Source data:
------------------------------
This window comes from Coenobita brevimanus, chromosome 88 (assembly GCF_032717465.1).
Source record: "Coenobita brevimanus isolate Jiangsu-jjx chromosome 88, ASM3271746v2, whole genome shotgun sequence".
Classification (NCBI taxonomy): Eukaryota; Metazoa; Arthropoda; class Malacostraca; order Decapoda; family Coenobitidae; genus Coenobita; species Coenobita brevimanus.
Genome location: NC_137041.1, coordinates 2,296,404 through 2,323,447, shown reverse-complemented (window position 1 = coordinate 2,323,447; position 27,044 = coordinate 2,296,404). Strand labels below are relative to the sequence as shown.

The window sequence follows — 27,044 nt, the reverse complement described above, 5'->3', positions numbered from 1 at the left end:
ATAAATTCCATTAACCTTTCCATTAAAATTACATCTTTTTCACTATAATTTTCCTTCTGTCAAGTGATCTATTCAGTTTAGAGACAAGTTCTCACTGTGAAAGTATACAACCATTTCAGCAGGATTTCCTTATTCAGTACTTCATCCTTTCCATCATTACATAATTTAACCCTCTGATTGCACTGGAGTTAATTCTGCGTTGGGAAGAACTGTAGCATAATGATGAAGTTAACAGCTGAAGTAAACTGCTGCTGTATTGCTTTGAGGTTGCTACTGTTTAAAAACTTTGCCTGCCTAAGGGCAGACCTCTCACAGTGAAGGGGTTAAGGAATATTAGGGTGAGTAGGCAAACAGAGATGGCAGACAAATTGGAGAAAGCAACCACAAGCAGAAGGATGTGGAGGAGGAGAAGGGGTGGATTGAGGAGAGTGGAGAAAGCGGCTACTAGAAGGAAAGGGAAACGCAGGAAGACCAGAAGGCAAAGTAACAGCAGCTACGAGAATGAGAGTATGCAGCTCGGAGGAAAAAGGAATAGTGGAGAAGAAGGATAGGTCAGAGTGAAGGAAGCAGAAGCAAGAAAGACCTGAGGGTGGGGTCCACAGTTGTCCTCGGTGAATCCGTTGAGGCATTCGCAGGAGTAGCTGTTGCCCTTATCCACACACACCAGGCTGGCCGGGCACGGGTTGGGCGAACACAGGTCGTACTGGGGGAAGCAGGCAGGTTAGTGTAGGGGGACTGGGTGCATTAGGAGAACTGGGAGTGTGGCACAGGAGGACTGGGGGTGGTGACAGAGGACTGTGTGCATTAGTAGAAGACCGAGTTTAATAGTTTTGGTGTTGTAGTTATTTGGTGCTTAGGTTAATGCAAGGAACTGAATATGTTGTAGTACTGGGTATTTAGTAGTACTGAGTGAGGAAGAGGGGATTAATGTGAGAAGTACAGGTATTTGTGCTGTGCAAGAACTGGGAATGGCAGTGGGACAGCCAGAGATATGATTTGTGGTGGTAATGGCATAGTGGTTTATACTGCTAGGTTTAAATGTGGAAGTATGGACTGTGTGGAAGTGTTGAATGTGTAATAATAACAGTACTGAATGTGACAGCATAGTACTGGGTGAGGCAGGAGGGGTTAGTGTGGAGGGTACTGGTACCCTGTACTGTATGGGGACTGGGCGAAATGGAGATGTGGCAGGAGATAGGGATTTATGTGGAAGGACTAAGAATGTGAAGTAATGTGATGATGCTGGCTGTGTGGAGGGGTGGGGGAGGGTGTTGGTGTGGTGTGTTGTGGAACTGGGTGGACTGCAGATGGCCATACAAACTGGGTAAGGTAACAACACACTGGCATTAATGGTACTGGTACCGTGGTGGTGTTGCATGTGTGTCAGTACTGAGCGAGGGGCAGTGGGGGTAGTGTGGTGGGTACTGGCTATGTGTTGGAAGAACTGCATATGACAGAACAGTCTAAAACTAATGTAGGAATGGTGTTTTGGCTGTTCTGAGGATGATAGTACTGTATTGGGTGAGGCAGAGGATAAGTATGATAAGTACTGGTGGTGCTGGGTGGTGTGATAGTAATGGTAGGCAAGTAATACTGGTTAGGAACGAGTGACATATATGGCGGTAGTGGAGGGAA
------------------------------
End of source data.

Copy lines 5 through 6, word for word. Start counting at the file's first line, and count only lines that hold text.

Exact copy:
The window sequence follows — 27,044 nt, the reverse complement described above, 5'->3', positions numbered from 1 at the left end:
ATAAATTCCATTAACCTTTCCATTAAAATTACATCTTTTTCACTATAATTTTCCTTCTGTCAAGTGATCTATTCAGTTTAGAGACAAGTTCTCACTGTGAAAGTATACAACCATTTCAGCAGGATTTCCTTATTCAGTACTTCATCCTTTCCATCATTACATAATTTAACCCTCTGATTGCACTGGAGTTAATTCTGCGTTGGGAAGAACTGTAGCATAATGATGAAGTTAACAGCTGAAGTAAACTGCTGCTGTATTGCTTTGAGGTTGCTACTGTTTAAAAACTTTGCCTGCCTAAGGGCAGACCTCTCACAGTGAAGGGGTTAAGGAATATTAGGGTGAGTAGGCAAACAGAGATGGCAGACAAATTGGAGAAAGCAACCACAAGCAGAAGGATGTGGAGGAGGAGAAGGGGTGGATTGAGGAGAGTGGAGAAAGCGGCTACTAGAAGGAAAGGGAAACGCAGGAAGACCAGAAGGCAAAGTAACAGCAGCTACGAGAATGAGAGTATGCAGCTCGGAGGAAAAAGGAATAGTGGAGAAGAAGGATAGGTCAGAGTGAAGGAAGCAGAAGCAAGAAAGACCTGAGGGTGGGGTCCACAGTTGTCCTCGGTGAATCCGTTGAGGCATTCGCAGGAGTAGCTGTTGCCCTTATCCACACACACCAGGCTGGCCGGGCACGGGTTGGGCGAACACAGGTCGTACTGGGGGAAGCAGGCAGGTTAGTGTAGGGGGACTGGGTGCATTAGGAGAACTGGGAGTGTGGCACAGGAGGACTGGGGGTGGTGACAGAGGACTGTGTGCATTAGTAGAAGACCGAGTTTAATAGTTTTGGTGTTGTAGTTATTTGGTGCTTAGGTTAATGCAAGGAACTGAATATGTTGTAGTACTGGGTATTTAGTAGTACTGAGTGAGGAAGAGGGGATTAATGTGAGAAGTACAGGTATTTGTGCTGTGCAAGAACTGGGAATGGCAGTGGGACAGCCAGAGATATGATTTGTGGTGGTAATGGCATAGTGGTTTATACTGCTAGGTTTAAATGTGGAAGTATGGACTGTGTGGAAGTGTTGAATGTGTAATAATAACAGTACTGAATGTGACAGCATAGTACTGGGTGAGGCAGGAGGGGTTAGTGTGGAGGGTACTGGTACCCTGTACTGTATGGGGACTGGGCGAAATGGAGATGTGGCAGGAGATAGGGATTTATGTGGAAGGACTAAGAATGTGAAGTAATGTGATGATGCTGGCTGTGTGGAGGGGTGGGGGAGGGTGTTGGTGTGGTGTGTTGTGGAACTGGGTGGACTGCAGATGGCCATACAAACTGGGTAAGGTAACAACACACTGGCATTAATGGTACTGGTACCGTGGTGGTGTTGCATGTGTGTCAGTACTGAGCGAGGGGCAGTGGGGGTAGTGTGGTGGGTACTGGCTATGTGTTGGAAGAACTGCATATGACAGAACAGTCTAAAACTAATGTAGGAATGGTGTTTTGGCTGTTCTGAGGATGATAGTACTGTATTGGGTGAGGCAGAGGATAAGTATGATAAGTACTGGTGGTGCTGGGTGGTGTGATAGTAATGGTAGGCAAGTAATACTGGTTAGGAACGAGTGACATATATGGCGGTAGTGGAGGGAA